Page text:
Conversations about Silences

  • Susana Kaiser
Part of the Palgrave Studies in Oral History book series


El silencio es Salud (Silence is Health) read the inscription on the gigantic sign that was posted at the time of the military coup around the obelisk, a landmark monument in Avenida 9 de Julio, the widest avenue at the center of downtown Buenos Aires. Although it was part of a campaign to reduce traffic noise, it is hard not to ascribe to this slogan—especially when looking at it more than two decades later— another obvious meaning, an advisory on the benefits of silence: “Don’t ask, don’t listen, don’t accuse.”


Military Personnel Military Coup Official Curriculum Military Child Civilian Rule 
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  1. 1.
    He observed this regarding cases as diverse as the Putumayo, Congo, and Argentina. Michael Taussig, “Culture of Terror—Space of Death: Roger Casement’s Putumayo Report and the Explanation of Torture,” in Violence in War and Peace, ed. Nancy Scheper-Hughes and Philippe Bourgois (Oxford, UK: Blackwell, 2004), 39–53, p. 40.Google Scholar
  2. 3.
    Horacio Verbitsky, Civiles y Militares: Memoria Secreta de la Transición (Buenos Aires: Editorial Contrapunto, 1987), 114.Google Scholar
  3. For information on this clandestine press experience, see Horacio Verbitsky, Rodolfo Walsh y la Prensa Clandestina (Buenos Aires: Ediciones La Urraca, 1985).Google Scholar
  4. 4.
    See, among others, Fentress and Wickham, Social Memory, ix; James Pennebaker and Becky Banasik, “On the Creation and Maintenance of Collective Memories: History as Social Psychology,” in Collective Memory of Political Events: Social Psychological Perspectives, ed. James Pennebaker, Darío Páez, and Bernard Rimé (New Jersey: Lawrence Erlbaum Associates, New Jersey, 1997), 3–19, p. 17; Popular Memory Group, “Popular Memory,” 210.Google Scholar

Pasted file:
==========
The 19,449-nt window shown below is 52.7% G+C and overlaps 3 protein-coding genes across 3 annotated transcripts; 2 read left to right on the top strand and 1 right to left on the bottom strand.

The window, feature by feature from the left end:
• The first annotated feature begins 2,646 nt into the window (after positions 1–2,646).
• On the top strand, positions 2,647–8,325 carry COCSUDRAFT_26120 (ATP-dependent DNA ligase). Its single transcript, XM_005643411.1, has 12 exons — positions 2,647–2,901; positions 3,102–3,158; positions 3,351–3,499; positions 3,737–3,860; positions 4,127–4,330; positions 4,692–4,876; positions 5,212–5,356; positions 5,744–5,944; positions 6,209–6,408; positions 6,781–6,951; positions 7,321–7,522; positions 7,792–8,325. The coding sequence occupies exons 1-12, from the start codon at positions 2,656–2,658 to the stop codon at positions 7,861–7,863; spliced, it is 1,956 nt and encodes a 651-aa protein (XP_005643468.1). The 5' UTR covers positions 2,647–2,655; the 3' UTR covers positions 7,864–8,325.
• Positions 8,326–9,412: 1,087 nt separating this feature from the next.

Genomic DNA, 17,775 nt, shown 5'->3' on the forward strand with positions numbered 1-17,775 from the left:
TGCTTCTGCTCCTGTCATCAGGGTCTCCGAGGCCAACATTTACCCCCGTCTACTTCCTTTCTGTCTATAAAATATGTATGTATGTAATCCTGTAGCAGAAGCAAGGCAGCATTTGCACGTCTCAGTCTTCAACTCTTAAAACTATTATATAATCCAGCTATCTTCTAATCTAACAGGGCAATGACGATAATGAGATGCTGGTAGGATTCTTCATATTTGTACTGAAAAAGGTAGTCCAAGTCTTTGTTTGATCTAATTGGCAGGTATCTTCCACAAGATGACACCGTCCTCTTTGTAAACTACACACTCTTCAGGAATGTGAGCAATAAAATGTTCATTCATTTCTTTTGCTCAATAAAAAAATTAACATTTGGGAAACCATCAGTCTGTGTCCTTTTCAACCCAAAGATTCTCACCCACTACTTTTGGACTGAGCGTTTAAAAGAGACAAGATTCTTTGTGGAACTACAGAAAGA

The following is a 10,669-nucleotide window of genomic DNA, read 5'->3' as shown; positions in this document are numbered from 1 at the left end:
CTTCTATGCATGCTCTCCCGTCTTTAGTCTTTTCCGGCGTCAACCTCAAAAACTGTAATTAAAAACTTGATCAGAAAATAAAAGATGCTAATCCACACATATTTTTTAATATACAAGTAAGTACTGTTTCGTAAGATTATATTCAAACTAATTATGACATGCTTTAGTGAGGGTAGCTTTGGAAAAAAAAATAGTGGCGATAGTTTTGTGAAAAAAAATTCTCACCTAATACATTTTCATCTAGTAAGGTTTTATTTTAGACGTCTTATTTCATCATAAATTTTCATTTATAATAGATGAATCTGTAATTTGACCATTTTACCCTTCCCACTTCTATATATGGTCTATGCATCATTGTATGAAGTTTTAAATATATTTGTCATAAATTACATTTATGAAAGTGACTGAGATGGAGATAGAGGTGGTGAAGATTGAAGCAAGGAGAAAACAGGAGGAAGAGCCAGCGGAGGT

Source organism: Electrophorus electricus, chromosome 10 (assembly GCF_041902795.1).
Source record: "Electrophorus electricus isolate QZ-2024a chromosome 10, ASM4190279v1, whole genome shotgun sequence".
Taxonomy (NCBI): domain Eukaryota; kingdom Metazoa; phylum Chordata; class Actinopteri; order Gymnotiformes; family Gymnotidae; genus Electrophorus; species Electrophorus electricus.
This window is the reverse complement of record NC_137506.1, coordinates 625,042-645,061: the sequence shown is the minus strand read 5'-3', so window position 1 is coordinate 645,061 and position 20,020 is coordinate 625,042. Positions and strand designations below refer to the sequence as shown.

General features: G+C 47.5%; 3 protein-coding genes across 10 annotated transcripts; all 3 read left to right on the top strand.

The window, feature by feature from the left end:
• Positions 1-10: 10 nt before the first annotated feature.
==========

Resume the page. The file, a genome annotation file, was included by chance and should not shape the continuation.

5. 5.
    Juan Rial, “Makers and Guardians of Fear,” in Fear at the Edge: State Terror and Resistance in Latin America, ed. Juan Corradi, Patricia Weiss Fagen, and Manuel Antonio Garretón (Berkeley, CA: University of California Press, 1992), 90–103, p. 101.Google Scholar
  6. 7.
    Passerini, “Introduction,” 13–15; Luisa Passerini, “Work Ideology and Consensus under Italian Fascism,” in The Oral History Reader, ed. Robert Perks and Alistair Thomson (New York: Routledge, 1998) 53–62, pp. 58–59.Google Scholar
  7. 10.
    Selma Leydesdorff, “A Shattered Silence,” in Memory and Totalitarianism, ed. Luisa Passerini (New York: Oxford University Press, 1992), 145–163, quotes in pp. 148, 159.Google Scholar
  8. 14.
    See Inés Dussel, Silvia Finocchio, and Silvia Gojman, Haciendo memoria en el país del Nunca Más (Buenos Aires: Eudeba, 1997). The book, developed by educators, is a tool for teaching about the dictatorship and suggests activities for a critical reading of the “Nunca Más.” For instance, watching Kurasawa’s Rhapsody in August (about the American grandson visiting relatives in Japan and the family’s conversations remembering the atomic bomb) and draw comparisons with what happened in Argentina.Google Scholar
  9. 16.
    See studies about the Spanish Civil War and Chile in Darío Páez, Nekan Besabe, and José Luis Gonzalez, “Social Processes and Collective Memory: A Cross-Cultural Approach to Remembering Political Events,” in Collective Memory of Political Events: Social Psychological Perspectives, ed. James Pennebaker, Darío Páez, and Bernard Rimé (New Jersey: Lawrence Er+lbaum Associates, New Jersey, 1997), 147–173, p. 159.Google Scholar

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© Susana Kaiser 2005

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  • Susana Kaiser

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